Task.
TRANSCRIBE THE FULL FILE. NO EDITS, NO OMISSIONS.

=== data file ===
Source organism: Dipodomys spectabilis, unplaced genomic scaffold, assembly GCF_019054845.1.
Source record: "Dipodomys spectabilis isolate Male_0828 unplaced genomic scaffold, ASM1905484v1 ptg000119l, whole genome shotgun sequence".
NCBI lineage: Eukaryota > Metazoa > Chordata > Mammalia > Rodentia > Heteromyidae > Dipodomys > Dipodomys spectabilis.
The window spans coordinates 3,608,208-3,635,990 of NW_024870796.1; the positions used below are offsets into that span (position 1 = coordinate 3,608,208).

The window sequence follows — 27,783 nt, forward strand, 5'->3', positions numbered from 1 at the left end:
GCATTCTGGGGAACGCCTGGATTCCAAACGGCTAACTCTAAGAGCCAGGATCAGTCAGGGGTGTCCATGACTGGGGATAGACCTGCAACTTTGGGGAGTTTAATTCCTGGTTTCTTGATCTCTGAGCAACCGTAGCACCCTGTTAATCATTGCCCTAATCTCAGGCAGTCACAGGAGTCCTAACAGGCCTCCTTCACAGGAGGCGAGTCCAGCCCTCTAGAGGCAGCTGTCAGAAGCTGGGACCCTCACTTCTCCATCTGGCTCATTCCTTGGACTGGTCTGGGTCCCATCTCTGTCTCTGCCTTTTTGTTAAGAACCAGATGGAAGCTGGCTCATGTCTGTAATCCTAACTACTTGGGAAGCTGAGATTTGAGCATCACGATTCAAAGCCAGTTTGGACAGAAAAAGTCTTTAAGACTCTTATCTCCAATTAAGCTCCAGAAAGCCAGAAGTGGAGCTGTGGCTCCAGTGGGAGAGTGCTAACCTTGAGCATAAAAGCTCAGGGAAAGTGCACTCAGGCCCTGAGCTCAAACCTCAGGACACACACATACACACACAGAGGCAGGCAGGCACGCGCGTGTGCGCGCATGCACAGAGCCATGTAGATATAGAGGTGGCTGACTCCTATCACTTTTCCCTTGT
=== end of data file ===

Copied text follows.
Source organism: Dipodomys spectabilis, unplaced genomic scaffold, assembly GCF_019054845.1.
Source record: "Dipodomys spectabilis isolate Male_0828 unplaced genomic scaffold, ASM1905484v1 ptg000119l, whole genome shotgun sequence".
NCBI lineage: Eukaryota > Metazoa > Chordata > Mammalia > Rodentia > Heteromyidae > Dipodomys > Dipodomys spectabilis.
The window spans coordinates 3,608,208-3,635,990 of NW_024870796.1; the positions used below are offsets into that span (position 1 = coordinate 3,608,208).

The window sequence follows — 27,783 nt, forward strand, 5'->3', positions numbered from 1 at the left end:
GCATTCTGGGGAACGCCTGGATTCCAAACGGCTAACTCTAAGAGCCAGGATCAGTCAGGGGTGTCCATGACTGGGGATAGACCTGCAACTTTGGGGAGTTTAATTCCTGGTTTCTTGATCTCTGAGCAACCGTAGCACCCTGTTAATCATTGCCCTAATCTCAGGCAGTCACAGGAGTCCTAACAGGCCTCCTTCACAGGAGGCGAGTCCAGCCCTCTAGAGGCAGCTGTCAGAAGCTGGGACCCTCACTTCTCCATCTGGCTCATTCCTTGGACTGGTCTGGGTCCCATCTCTGTCTCTGCCTTTTTGTTAAGAACCAGATGGAAGCTGGCTCATGTCTGTAATCCTAACTACTTGGGAAGCTGAGATTTGAGCATCACGATTCAAAGCCAGTTTGGACAGAAAAAGTCTTTAAGACTCTTATCTCCAATTAAGCTCCAGAAAGCCAGAAGTGGAGCTGTGGCTCCAGTGGGAGAGTGCTAACCTTGAGCATAAAAGCTCAGGGAAAGTGCACTCAGGCCCTGAGCTCAAACCTCAGGACACACACATACACACACAGAGGCAGGCAGGCACGCGCGTGTGCGCGCATGCACAGAGCCATGTAGATATAGAGGTGGCTGACTCCTATCACTTTTCCCTTGT